The soft drink industry is largely a duopoly. Coke and Pepsi were among the first to launch carbonated soft drinks (CDS). For over a century other companies tried to enter the market but had to face fierce competition and lawsuits from Coke and Pepsi. The worldwide demand for soft drinks in 1999 was 31 billion cases. Coke and Pepsi together held 74% of market share followed by Cadbury Schweppes at 6%. In this duopoly, participating firms are assured of high long-term economic rents, and there are high barriers of entry. Being the established sellers, Coke and Pepsi can persistently raise prices above competitive levels without any significant threat of new entrants (e.g. 1978 Coke had a significant price hike, and Pepsi followed by 15% price increase). Even though, in recent years, demand for CSDs seems to have levelled off in USA, other countries have the potential to offer significant growth opportunities.
New challenges of the 21st century included boosting flagging domestic cola sales and finding new revenue streams. Both firms also began to modify their bottling, pricing, and brand strategies. They looked to emerging international markets to fuel growth and broaden their brand portfolios to include noncarbonated beverages like tea, juice, sports drinks, and bottled water. Additionally, the soft drink industry is knowledge intensive; most of the significant costs are for advertising, promotion, and market research. Any innovation costs have been sunk in the past.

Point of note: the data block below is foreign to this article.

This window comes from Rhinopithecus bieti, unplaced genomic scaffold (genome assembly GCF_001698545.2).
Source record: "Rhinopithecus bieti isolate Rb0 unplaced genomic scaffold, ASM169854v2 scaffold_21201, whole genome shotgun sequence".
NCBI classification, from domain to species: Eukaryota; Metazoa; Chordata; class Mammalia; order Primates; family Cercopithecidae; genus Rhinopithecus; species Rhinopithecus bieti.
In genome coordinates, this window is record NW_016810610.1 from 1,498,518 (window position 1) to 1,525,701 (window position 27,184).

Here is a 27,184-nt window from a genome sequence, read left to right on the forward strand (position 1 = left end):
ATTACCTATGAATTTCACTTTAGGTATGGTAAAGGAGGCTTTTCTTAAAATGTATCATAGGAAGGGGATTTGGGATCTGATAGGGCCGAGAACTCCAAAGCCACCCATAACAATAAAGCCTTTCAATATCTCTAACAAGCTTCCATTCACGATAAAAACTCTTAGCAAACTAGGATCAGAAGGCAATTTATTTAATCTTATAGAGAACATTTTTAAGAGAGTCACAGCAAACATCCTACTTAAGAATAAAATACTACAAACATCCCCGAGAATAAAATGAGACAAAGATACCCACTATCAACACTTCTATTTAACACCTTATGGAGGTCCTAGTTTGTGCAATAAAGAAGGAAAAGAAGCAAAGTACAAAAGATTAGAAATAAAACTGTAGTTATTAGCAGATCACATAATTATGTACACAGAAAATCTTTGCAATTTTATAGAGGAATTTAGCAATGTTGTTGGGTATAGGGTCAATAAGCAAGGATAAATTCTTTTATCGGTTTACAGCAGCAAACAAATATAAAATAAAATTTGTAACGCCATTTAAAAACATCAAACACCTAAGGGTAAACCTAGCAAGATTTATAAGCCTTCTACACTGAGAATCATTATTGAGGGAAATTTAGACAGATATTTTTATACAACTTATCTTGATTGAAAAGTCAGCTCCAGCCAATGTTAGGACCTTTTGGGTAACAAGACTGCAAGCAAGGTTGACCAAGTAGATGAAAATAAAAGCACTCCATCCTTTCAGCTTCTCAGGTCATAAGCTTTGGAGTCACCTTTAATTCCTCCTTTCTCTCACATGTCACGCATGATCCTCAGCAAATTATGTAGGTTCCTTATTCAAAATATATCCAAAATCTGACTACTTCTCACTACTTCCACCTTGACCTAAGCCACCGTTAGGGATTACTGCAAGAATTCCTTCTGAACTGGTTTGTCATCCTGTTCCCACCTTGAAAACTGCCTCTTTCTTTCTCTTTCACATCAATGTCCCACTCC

1. Compare the economics of the concentrate business to the bottling business. Why is the profitability so different?
From Exhibit 5, a typical concentrate producer's gross profit is 83% compared to 35% for a typical bottler. Similarly, pre tax profit for a concentrate producer is 35% and it is 9% for a bottler. The cost of goods sold for a concentrate producer...